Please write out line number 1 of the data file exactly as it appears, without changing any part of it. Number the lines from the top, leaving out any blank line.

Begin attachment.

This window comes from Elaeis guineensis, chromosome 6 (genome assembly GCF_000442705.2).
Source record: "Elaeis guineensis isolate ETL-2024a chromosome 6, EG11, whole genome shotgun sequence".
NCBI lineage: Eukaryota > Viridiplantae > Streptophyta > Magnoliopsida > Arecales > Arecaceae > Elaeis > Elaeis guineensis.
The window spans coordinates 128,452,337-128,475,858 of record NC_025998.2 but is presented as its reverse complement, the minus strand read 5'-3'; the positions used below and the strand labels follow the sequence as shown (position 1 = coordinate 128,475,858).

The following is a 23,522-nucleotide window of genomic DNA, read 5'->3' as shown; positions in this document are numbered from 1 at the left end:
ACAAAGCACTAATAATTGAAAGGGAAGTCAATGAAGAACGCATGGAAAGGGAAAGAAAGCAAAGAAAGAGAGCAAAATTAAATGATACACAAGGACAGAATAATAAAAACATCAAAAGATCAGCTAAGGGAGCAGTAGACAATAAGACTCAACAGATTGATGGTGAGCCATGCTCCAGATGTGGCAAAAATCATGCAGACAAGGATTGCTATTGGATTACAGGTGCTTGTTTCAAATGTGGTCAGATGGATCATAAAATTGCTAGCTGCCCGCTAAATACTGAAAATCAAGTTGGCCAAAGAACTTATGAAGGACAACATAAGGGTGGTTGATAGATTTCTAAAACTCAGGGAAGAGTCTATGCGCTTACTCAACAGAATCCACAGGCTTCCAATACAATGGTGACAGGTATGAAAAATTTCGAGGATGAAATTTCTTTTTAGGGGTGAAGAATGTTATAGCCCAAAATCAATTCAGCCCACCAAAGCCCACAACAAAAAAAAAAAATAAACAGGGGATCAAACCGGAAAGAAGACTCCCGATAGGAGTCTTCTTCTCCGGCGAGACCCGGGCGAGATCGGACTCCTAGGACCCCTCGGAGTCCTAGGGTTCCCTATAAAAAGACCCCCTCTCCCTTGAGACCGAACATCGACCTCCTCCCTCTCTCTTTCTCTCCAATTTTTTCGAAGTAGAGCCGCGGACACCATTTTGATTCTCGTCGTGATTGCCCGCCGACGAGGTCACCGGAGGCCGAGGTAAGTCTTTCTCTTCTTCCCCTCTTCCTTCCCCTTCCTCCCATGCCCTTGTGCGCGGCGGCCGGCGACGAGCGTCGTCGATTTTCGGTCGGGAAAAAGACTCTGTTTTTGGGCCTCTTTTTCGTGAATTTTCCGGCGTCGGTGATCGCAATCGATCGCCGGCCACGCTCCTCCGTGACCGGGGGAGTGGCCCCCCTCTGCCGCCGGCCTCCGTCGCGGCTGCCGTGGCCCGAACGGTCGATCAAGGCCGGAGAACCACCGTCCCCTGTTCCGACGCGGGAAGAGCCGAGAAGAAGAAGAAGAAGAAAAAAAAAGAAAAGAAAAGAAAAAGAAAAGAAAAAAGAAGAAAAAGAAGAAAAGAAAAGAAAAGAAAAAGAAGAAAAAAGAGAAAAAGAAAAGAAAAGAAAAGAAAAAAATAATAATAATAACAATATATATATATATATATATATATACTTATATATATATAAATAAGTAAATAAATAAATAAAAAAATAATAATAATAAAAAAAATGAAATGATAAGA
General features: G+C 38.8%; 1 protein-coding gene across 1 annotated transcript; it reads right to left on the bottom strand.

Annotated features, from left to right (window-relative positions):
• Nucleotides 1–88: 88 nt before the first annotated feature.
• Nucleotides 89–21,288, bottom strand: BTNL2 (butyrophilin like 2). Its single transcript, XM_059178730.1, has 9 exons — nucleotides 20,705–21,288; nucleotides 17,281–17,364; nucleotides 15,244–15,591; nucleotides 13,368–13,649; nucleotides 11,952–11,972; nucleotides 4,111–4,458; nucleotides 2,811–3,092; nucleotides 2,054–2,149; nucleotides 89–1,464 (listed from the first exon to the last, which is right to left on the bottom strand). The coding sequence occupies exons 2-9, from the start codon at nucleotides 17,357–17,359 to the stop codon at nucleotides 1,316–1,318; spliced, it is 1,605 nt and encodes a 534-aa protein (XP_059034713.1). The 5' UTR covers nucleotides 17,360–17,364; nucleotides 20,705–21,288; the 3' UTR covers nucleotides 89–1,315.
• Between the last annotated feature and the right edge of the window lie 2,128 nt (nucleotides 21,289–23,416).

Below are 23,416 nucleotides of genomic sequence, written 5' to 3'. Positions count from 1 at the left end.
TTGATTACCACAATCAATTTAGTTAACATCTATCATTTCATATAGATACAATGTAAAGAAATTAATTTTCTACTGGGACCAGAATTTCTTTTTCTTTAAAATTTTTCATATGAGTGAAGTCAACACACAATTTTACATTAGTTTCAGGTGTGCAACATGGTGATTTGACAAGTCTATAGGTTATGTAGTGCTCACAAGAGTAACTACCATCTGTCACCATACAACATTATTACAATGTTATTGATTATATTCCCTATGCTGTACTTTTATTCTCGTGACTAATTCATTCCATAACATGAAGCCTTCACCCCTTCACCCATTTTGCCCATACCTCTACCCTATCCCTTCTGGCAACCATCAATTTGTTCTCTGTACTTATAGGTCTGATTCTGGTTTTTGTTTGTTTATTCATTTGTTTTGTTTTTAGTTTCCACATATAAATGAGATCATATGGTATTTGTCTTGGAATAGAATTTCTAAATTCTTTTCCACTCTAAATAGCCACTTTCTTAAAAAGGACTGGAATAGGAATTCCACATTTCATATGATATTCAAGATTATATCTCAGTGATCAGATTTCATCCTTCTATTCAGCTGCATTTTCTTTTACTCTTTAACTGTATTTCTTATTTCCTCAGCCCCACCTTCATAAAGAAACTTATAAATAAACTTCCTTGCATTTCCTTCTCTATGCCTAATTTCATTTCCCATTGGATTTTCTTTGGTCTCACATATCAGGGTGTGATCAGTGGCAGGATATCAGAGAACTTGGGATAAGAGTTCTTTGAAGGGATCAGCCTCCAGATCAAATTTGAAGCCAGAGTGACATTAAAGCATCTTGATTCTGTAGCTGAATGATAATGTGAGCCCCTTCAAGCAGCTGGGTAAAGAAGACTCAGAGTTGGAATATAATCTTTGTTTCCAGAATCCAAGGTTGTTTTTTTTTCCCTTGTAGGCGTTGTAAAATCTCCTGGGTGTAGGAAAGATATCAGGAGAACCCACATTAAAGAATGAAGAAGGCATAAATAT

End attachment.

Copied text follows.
This window comes from Elaeis guineensis, chromosome 6 (genome assembly GCF_000442705.2).